If the Marvel Cinematic Universe shook over reports that Jonathan Majors had been cast in the as-of-yet untitled Ant-Man 3 as Kang the Conqueror, then it's fitting that his first appearance in the Loki season finale shattered the MCU's multiverse. It’s an addition that promises to have a massive impact on the MCU's past, present, and future.
From Kang the Conqueror's first appearance in 1963’s Fantastic Four #19, the character has plagued the heroes of Marvel Comics for decades in the real world and even longer than that in Earth-616's history. Hailing from the 30th century, Kang is Marvel’s preeminent time-traveling villain, and that gives him the potential to quite literally rewrite the history of the MCU. What's even more impressive about Kang the Conqueror's powers is that he doesn't have any. He uses technology and his unparalleled gift for planning to orchestrate intricate schemes to take over all of existence.
Marvel fans have been on the lookout for an heir to Thanos as the next universe-wide threat to the franchise. And if it is indeed Kang the Conqueror, the MCU’s next big bad hasn’t just arrived - he’s been here all along.
There Are At Least Five Distinct Versions Of Kang Floating Around The Timestream, And Endless Duplicates
Kang the Conqueror is a contradiction of a character. On the one hand, he possesses a unique time machine that allows him to actually change the past, which means he can fundamentally alter the very fabric of the Marvel Universe, something he’s done on numerous occasions. Kang’s brand of time travel can shift past events, instead of just creating a bunch of alternate timelines.
With that said, however, Kang can also visit said alternate timelines when he so chooses, and this has resulted in the creation of a bunch of alternate Kangs. The actual mechanics of this are tough to wrap one’s head around, but suffice it to say that there are at least five distinct versions of Kang floating around the timestream, and countless duplicates of each “personality.” There’s even a Council of Kangs, made up of a handful of Kangs from throughout the multiverse and formed in a futile attempt to regulate the comings and goings of all the various Kangs.
The end result is that Kang is functionally undefeatable. Even if one were to destroy him, there will always be an endless supply of other Kangs ready and willing to take another pass at conquering Earth.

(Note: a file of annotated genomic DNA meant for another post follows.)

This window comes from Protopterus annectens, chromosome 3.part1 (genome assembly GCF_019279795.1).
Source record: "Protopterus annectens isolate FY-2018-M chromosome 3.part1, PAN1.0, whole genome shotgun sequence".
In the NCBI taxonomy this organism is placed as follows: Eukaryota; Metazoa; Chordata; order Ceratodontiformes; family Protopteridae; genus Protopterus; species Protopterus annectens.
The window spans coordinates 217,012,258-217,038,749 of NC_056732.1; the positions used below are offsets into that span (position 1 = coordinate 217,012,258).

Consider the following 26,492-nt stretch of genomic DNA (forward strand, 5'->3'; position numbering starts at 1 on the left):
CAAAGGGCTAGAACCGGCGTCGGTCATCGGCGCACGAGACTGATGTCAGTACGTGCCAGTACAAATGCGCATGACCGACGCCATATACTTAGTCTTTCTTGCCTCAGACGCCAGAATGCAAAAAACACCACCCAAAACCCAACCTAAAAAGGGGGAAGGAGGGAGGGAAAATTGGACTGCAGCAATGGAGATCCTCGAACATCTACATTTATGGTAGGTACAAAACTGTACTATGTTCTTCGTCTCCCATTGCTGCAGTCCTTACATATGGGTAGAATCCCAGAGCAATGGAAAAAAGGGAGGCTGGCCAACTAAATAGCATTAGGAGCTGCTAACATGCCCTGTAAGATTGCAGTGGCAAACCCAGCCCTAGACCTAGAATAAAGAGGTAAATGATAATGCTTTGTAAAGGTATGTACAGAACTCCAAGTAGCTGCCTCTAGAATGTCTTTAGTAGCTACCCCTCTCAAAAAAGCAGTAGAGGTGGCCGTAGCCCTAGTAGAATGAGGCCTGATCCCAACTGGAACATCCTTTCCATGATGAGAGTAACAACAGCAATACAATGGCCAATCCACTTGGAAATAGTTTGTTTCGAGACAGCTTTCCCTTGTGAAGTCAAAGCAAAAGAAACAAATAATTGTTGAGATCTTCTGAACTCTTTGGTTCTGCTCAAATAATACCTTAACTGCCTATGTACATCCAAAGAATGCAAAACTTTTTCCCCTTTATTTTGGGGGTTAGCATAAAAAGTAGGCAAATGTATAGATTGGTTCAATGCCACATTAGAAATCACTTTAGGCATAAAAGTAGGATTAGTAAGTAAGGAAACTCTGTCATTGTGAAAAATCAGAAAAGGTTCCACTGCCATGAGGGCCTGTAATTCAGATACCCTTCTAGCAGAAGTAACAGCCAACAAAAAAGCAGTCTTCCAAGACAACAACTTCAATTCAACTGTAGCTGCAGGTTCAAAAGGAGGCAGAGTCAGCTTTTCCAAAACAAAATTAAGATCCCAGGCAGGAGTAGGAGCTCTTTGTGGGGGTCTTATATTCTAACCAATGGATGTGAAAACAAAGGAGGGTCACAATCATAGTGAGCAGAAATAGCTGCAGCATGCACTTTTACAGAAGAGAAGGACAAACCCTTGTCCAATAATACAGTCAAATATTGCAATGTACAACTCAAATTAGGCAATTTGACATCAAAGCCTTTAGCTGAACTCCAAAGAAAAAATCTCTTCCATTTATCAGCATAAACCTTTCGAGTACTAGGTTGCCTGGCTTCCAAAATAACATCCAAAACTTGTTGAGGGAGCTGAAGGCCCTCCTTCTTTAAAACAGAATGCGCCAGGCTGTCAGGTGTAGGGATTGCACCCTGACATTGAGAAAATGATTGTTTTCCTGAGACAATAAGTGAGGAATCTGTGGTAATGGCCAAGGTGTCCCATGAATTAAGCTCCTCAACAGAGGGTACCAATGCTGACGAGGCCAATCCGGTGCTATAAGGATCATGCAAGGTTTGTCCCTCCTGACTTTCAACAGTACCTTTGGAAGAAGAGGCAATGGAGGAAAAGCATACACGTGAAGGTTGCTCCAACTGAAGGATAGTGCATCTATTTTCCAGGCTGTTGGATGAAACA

Kang Has No Superpowers, But He Doesn’t Need Them
A guiding principal of the Marvel Universe, often invoked when discussing Asgardians and the like, is Arthur C. Clarke’s assertion: “Any sufficiently advanced technology is indistinguishable from magic." Kang the Conqueror is the embodiment of that maxim.
Born an ordinary 30th-century human, Nathaniel Richards has neither any superpowers to speak of, nor any special abilities save for a genius-level intellect. He really doesn’t need powers because he’s still consistently able to combat Earth’s Mightiest Heroes to a standstill on the strength of his futuristic tech alone.
Whenever he travels back to the 21st century, he comes packing his battle armor, which is loaded with features that simulate super-strength, super-durability, and transferable antigravity. Its gloves can summon any weapon from any time period to his hand in an instant, such as the handheld neutrino-ray warhead launcher he frequently favors and a device that can sap his opponents’ vitality.
Kang also usually shows up in his Time Chair, a floating throne into which he has integrated the Time Platform, as well as a host of other powerful devices, including a forcefield. That means that, on occasion, he’s able to defeat foes like the Avengers without ever leaving his seat.
Kang Comes From A Peaceful Future That He Couldn’t StandPhoto: Avengers/Marvel Comics
The life story of Kang quickly becomes convoluted and complex - understandable in the case of a character for whom time travel is a way of life. There is, at the very least, a clear origin point for the man who would one day become the Conqueror.
Nathaniel Richards was born in the 30th century of the alternate future of Earth-6311. In this reality, humanity never experiences the Dark Ages, and so by the time the 2900s roll around, the world is at peace, thanks in no small part to various interventions by an entirely different Nathaniel Richards, Reed Richards’s time-traveling father from the main Earth-616 universe.
A historian and scholar in his own time obsessed with the wars and warriors of the past, the 30th-century Nathaniel found himself bored in a world without conflict and started looking for a way to experience those more exciting eras firsthand.
Kang Is (Allegedly) The Descendent Of Both Reed Richards And Victor von DoomPhoto: Doctor Doom/Marvel Comics
The Nathaniel Richards of the 30th century already came from a super-powered bloodline even before he was known as Kang the Conqueror. In his own time, he was widely recognized for being the descendant of that other peace-bringing time-traveler Nathaniel Richards, which also made him a descendant of the one and only Mister Fantastic, Reed Richards.
If Kang himself is to be believed, however, he also has another notable ancestor from the modern era of Marvel Comics: none other than Doctor Doom himself. This reported blood relation has led to Kang and Doom working together on numerous occasions, though it’s often impossible for two egos so large to coexist for long. Of course, it would be a rediscovered Doom invention that would kick off Nathaniel’s long journey to becoming the Conqueror in the first place.